IV. The Question Of The Appropriate Remedy Is Better Left To The Federal Circuit On Remand
Respondent claims (at 39) that "[i]t is not entirely clear what the Postal Service expects from this Court" in the way of relief. To be clear, the Court should decide the question on which it granted certiorari, reverse the judgment below, and remand for further proceedings in the Federal Circuit.
If the Court reverses the Federal Circuit's decision and the erroneous rule on which it is grounded (Pet. App. 7a), then further proceedings would be necessary on remand to determine the appropriate relief. On the one hand, the Federal Circuit could conclude that the MSPB's decision should be affirmed, even though one of respondent's prior actions was set aside by an arbitrator while her appeal was pending before the Board. See U.S. Br. 38-39 & n.13. On the other hand, the Federal Circuit could decide to return this case to the MSPB for further consideration in light of this Court's ruling and the fact that one of respondent's priors was set aside. That determination should be left for the Federal Circuit on remand, after further briefing in light of this Court's decision. Cf., e.g., Shaw v. Murphy, 121 S. Ct. 1475, 1481 (2001).7
As a last-ditch measure, respondent suggests (at 41-46) that the Court should dismiss the writ of certiorari. In doing so, respondent re-airs the same arguments that she made in opposition to certiorari. Those arguments were wrong at certiorari stage, see Cert. Reply Br. 5-9, and remain unavailing. This case presents an ideal vehicle to review the Federal Circuit's decision to scuttle the settled administrative practice. The MSPB relied on that practice in affirming respondent's removal. Pet. App. 36a-37a. The government relied on that practice in defending the MSPB's decision in the Federal Circuit. Gov't C.A. Br. 16; see Cert. Reply Br. 5-6 & n.3. Furthermore, the Federal Circuit's decision rejecting the settled administrative practice undeniably will affect the outcome in this case (see Resp. Br. 46), and, more to the point, will have an enormous effect on the efficiency of the federal civil service system.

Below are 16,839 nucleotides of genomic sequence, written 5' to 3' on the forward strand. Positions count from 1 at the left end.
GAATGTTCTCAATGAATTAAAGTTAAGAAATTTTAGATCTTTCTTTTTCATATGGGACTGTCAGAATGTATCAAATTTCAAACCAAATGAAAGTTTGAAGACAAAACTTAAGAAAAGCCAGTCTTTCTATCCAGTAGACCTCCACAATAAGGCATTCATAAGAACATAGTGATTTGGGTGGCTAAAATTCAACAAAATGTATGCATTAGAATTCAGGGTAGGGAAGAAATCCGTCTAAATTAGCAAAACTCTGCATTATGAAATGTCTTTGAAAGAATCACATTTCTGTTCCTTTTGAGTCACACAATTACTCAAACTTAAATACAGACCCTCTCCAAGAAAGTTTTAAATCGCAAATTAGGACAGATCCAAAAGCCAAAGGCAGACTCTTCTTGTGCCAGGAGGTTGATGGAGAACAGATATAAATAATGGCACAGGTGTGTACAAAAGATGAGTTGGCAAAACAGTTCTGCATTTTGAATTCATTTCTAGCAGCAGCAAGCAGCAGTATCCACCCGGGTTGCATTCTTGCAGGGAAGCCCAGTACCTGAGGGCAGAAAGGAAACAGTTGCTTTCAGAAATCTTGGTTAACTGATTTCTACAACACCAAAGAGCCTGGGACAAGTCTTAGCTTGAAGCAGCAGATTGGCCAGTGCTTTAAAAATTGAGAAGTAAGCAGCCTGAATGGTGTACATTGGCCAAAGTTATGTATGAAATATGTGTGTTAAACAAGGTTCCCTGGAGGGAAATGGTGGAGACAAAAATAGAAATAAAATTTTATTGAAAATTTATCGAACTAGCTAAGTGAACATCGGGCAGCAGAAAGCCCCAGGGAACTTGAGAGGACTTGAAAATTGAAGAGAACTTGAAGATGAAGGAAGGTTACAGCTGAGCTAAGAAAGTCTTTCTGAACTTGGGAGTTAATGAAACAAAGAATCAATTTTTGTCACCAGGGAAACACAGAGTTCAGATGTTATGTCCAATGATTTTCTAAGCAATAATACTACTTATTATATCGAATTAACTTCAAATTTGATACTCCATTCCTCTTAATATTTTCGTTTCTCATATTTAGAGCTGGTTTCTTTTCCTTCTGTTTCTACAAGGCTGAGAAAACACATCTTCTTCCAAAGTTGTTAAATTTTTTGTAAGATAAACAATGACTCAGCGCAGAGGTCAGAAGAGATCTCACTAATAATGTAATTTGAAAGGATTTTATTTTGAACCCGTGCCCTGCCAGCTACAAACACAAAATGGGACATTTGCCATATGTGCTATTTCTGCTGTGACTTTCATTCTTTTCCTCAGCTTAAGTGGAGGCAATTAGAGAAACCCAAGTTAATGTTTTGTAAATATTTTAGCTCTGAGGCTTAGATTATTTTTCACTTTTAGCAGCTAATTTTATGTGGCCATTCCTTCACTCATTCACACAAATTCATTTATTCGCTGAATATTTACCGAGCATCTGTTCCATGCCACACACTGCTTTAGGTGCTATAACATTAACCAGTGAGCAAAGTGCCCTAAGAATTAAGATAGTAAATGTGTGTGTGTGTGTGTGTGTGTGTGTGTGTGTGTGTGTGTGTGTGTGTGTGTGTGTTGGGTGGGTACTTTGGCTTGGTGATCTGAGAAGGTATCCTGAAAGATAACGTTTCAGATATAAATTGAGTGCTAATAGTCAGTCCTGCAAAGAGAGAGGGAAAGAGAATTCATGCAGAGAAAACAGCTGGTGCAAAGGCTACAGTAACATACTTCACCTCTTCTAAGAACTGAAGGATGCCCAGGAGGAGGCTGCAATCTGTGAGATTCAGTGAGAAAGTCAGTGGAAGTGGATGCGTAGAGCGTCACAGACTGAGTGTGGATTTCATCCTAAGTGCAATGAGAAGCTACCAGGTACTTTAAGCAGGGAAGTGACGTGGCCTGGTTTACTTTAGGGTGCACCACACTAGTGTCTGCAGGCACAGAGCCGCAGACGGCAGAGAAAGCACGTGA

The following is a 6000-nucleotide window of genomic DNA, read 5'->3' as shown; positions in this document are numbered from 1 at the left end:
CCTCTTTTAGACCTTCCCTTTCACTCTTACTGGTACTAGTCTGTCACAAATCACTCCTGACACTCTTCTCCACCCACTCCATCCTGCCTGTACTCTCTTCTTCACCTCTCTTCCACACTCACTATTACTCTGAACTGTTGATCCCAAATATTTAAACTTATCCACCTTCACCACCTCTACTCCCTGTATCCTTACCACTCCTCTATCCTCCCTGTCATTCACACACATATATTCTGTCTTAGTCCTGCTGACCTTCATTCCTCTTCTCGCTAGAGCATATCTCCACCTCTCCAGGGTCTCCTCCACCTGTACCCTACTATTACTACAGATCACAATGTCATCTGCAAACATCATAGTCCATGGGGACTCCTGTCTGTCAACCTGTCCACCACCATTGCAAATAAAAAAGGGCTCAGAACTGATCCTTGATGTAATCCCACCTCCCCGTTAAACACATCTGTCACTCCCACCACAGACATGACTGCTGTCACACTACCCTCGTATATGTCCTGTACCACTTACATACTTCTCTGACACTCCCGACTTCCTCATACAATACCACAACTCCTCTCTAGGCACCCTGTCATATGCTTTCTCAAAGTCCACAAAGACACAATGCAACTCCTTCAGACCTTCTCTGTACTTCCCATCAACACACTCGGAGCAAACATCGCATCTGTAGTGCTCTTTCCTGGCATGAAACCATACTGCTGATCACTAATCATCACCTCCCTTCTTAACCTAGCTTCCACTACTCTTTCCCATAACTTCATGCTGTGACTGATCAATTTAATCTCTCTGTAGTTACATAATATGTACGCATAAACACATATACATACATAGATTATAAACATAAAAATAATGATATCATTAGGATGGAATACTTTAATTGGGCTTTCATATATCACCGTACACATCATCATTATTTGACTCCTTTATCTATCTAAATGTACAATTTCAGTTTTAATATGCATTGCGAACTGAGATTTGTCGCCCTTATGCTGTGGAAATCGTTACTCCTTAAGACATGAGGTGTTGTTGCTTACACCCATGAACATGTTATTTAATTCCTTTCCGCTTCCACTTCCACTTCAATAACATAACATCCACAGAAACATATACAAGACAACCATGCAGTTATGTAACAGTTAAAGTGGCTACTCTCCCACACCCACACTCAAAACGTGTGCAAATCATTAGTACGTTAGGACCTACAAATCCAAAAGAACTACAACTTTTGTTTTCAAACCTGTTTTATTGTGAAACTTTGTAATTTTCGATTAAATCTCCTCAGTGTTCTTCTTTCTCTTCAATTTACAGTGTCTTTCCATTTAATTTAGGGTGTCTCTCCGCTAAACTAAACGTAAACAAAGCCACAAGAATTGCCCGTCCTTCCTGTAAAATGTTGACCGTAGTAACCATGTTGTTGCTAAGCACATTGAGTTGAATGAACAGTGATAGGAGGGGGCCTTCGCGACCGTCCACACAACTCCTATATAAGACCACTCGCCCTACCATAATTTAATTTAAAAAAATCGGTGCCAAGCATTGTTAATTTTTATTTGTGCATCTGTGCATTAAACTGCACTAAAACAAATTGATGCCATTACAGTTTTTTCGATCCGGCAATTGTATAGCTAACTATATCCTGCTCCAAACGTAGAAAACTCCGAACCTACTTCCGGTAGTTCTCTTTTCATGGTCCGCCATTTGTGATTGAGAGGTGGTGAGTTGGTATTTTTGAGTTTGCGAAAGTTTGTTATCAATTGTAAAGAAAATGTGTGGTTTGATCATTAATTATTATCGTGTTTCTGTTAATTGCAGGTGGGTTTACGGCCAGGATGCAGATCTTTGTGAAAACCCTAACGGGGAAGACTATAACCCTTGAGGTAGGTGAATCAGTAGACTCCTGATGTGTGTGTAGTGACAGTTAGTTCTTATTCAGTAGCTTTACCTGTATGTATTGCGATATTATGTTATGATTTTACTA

* * * * *
For the foregoing reasons, and those in our opening brief, the judgment of the Federal Circuit should be reversed.